More than half of those infected with the Omicron coronavirus variant in England were double jabbed, health officials have said, as the number of cases detected in the UK continues to rise sharply, reports The Guardian.
Different omicron variants
There were 75 further cases of the Covid-19 Omicron variant identified in England, the UK Health Security Agency (UKHSA) said on Friday night. It brings the total number of confirmed cases in England to 104 with 134 in the UK as a whole.
Cases have now been identified in the east Midlands, east of England, London, north-east, north-west, south-east, south-west and West Midlands.
On Friday, 16 cases were found in Scotland in the previous 24 hours, five times the increase recorded the previous day, with some linked to a Steps concert in Glasgow 11 days ago. Wales also announced its first case on Friday.
The double jabbed
The sharp rise in cases came as a new risk assessment from the UKHSA said the new variant is “transmitting rapidly and successfully”. A separate analysis by the agency of the first 22 Omicron cases in England also found that more than half of those infected had been double jabbed.
Twelve of the 22 cases occurred more than 14 days after the individual had received at least two doses of vaccine. Two cases were more than 28 days after the first dose of vaccine. Six were unvaccinated, while two had no available data.
Death and hospitalization
None of the cases is known to have been hospitalised or died, but the UKHSA said that “most of the cases have a specimen date that is very recent and that there is a lag between onset of infection and hospitalisation and death.”
The UKHSA has also issued its highest “red” alert against the virus for its theoretical ability, based on its mutations, to evade both vaccine and naturally acquired immunity.
“We are working as fast as possible to gather more evidence about any impact the new variant may have on the severity of disease or vaccine effectiveness. Until we have this evidence, we must exercise the highest level of caution in drawing conclusions about any significant risks to people’s health.”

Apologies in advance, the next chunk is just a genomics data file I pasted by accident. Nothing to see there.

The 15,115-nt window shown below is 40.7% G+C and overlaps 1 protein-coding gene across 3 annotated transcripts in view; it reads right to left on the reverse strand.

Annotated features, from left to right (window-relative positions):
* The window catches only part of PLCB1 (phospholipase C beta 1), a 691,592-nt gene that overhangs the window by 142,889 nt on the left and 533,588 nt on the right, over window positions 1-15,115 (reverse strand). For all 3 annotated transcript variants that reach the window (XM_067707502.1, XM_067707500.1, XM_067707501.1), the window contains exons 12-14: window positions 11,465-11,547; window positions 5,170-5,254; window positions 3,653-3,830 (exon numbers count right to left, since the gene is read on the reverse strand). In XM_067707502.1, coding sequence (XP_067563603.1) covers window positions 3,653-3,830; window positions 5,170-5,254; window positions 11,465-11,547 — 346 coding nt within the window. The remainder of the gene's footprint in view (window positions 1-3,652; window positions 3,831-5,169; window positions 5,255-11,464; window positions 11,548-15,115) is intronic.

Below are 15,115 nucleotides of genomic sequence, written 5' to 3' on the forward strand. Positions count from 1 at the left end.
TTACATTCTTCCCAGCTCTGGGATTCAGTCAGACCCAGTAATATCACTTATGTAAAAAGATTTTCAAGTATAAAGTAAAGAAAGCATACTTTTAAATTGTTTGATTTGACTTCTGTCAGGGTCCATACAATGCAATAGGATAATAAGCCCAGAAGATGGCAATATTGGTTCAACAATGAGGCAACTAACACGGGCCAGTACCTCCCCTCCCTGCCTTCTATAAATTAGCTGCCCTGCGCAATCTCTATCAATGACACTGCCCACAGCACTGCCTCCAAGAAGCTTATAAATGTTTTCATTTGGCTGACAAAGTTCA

She added: “We have started to see cases where there are no links to travel, suggesting that we have a small amount of community transmission.”
“The single best thing you can do to protect yourself, your community and the NHS against new variants of coronavirus is to take up the offer of a vaccine.”
Soaring cases and community transmission
Sturgeon said: “The number of Omicron cases now being reported in Scotland is rising, and cases are no longer all linked to a single event, but to several different sources including a Steps concert at the Hydro on 22 November.”
This confirms our view that there is now community transmission of this variant within Scotland. Given the nature of transmission, we would expect to see cases rise, perhaps significantly, in the days ahead.
“However, health protection teams are continuing work through contact tracing, isolation and testing to slow the spread as far as possible while we learn more about the new variant’s impact. Ministers are also keeping the situation under daily review.”
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Source: The Guardian